How Mercantile China Has Rejected “Communism” And The “Free Market”

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China has emerged as the world’s second largest economy and has regularly enjoyed economic growth in excess of 5 percent in recent years. With China’s middle class emerging as one of the world’s largest and more affluent and the Chinese military repeatedly flexing its muscle in Asia, many now believe that the Middle Kingdom will soon as emerge as the world’s foremost super power.

This may indeed be the case, and if China does emerge as the world’s leading superpower, it may be Chinese state-owned firms that lead the way. While China appears to have embraced modern capitalism, the country’s economic model more closely resembles the old mercantile states of the 17th century than a modern free market economy.

Mercantile States and the Rise of the West

So what is a mercantile state? The mercantile system refers to states that closely managed the national economy in the 18th and early 19th century. Following the decline of traditional feudal societies and the emergence of modern industries many national governments, then still under the control of strong-armed monarchs, closely directed their economies.

Among other things, governments supported national industries with funding, land, and other assets. When the East India Company went East, the British navy supported them with their full military power. Numerous governments levied huge levies on imports, while some governments even subsidized labor costs with charity.

At the time, governments still competed fiercely with one another. While the last few decades have focused more on companies competing with each other, companies then took back stage to the competition between countries. Indeed, governments saw it as their duty to drive economic development so they could then raise revenues to fight wars.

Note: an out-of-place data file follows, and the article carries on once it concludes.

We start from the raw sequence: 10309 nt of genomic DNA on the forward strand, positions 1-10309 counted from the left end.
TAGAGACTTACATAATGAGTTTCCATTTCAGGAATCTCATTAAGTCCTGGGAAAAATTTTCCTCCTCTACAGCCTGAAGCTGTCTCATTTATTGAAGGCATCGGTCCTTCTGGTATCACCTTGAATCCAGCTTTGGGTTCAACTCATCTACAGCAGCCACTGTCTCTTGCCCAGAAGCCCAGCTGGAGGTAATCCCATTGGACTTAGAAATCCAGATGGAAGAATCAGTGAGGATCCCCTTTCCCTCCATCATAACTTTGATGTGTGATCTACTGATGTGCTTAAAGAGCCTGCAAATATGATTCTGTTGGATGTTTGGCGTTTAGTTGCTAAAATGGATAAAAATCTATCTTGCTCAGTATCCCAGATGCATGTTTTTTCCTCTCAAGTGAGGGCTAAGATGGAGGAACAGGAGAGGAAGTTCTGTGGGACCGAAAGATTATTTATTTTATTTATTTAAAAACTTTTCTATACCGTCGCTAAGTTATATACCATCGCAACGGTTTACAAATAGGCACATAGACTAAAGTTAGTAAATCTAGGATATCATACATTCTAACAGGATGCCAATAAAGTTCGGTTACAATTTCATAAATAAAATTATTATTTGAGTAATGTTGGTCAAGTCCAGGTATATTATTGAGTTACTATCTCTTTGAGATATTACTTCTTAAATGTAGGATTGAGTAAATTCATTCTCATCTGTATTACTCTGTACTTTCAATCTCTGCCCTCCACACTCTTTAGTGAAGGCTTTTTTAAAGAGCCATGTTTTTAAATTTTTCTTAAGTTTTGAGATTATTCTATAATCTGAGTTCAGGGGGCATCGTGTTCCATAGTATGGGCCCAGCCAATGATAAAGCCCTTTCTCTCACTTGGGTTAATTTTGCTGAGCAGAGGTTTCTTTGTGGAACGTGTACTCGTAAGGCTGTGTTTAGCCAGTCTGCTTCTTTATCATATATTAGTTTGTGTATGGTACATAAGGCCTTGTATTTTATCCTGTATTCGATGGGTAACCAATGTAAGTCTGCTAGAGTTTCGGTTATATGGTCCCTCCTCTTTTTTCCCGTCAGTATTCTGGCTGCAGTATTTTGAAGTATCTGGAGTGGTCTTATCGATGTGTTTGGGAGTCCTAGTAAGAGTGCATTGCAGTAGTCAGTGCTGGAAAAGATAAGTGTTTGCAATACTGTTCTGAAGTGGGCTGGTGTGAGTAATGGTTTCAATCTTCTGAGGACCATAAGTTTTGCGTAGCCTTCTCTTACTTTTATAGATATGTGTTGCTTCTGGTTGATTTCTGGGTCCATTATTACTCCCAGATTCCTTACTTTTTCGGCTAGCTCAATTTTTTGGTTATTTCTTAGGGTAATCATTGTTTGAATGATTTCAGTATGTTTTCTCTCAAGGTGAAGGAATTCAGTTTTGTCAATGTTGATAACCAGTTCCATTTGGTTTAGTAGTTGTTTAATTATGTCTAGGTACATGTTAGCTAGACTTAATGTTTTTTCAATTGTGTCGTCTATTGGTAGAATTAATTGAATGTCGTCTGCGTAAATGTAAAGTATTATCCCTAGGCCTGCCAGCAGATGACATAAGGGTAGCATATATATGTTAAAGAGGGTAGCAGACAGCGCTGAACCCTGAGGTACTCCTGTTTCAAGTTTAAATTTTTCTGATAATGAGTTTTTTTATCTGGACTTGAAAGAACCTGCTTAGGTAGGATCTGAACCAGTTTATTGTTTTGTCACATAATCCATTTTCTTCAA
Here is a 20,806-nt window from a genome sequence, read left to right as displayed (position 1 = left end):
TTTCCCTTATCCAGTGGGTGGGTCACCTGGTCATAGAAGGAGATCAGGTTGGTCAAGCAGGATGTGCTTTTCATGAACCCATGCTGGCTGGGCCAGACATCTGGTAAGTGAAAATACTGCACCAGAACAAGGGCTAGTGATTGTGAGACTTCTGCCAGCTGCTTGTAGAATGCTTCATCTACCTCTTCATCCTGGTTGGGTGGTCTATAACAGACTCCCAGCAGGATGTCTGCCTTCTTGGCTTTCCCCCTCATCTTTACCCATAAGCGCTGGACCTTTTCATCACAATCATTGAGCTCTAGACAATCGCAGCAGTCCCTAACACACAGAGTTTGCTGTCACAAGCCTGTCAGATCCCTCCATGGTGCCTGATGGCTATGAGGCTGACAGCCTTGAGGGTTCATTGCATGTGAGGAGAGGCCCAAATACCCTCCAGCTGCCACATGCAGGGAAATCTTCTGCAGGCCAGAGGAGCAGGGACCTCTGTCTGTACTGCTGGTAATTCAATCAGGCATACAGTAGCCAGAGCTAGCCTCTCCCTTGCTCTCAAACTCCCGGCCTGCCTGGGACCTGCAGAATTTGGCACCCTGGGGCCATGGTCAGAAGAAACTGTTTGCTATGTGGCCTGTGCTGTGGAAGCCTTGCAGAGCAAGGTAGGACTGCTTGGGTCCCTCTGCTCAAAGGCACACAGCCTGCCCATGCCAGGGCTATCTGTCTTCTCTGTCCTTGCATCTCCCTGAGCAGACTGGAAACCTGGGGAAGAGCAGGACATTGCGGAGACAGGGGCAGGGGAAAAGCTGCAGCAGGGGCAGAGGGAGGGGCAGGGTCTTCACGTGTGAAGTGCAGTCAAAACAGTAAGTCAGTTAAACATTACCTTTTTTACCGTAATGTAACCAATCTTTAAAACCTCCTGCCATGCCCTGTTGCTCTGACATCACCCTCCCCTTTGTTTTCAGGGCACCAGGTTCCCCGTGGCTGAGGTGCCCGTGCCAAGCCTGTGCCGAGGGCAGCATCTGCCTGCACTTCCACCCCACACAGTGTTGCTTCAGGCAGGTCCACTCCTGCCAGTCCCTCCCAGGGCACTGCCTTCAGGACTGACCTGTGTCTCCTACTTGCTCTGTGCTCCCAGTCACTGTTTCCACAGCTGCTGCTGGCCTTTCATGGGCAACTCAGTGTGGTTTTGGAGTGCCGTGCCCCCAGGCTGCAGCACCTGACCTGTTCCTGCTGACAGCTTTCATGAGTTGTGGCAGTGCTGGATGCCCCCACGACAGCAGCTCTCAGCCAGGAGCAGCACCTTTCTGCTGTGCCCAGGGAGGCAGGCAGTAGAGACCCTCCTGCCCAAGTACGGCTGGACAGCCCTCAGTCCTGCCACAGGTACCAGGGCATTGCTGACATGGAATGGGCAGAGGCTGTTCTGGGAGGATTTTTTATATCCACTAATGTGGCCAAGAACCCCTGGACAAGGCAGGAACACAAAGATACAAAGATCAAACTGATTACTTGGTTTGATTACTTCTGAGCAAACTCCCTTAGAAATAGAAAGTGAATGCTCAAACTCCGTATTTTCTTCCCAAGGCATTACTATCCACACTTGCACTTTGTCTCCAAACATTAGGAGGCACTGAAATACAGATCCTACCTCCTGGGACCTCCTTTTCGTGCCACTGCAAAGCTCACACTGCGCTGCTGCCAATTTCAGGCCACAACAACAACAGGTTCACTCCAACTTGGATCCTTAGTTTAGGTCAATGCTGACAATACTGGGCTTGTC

With the rise of Adam Smith and free market economics, however, the West gradually turned away from Mercantilism. In many countries State slowly withdrew from direct activities and direction of the market. Even when governments did stay involved, they usually focused more on welfare and social development, rather than economic development.

China as a Neo-Mercantile Power

It’s important to remember that China is controlled by a “Communist” Party that once tasked itself with directing the entire economy. While China has embraced dramatic market reforms, the government itself has not left the market behind. Many of China’s biggest giants are in fact state owned firms and the government remains heavily involved in labor markets.

Indeed, most of the upper management of China’s state-owned companies are in fact members of the Communist Party and are appointed to run the company by high level government officials. There is a revolving door that sees upper level managers in State-owned companies and high level bureaucrats frequently moving between the private and public sector.

Many of these leaders are also trained at high level Chinese training centers, many of them closely affiliated with the Communist Party. This revolving door also allows for the private sector to wield massive influence over public policy, arguably more so than even the lobbyist system in the United States.

Economics Equals Power

The Chinese government understands that a vibrant economy will lead to more national power. Instead of focusing massive amounts of resources on building a world class military, Chinese officials appear more concerned with first building a truly world-class economy. The government has also taken developing a more innovative and educated people seriously.

While the West rests on its laurels and assumes that the economy will run, or at least correct, itself, China has taken the view that direct management of the economy will lead to better results. Whether or not this turns out to be true remains to be seen but it’s obvious now that China is neither a free market nor a communist state. Instead it is a neo-merchantile power with the government looking to directly increase the country’s economic clout.

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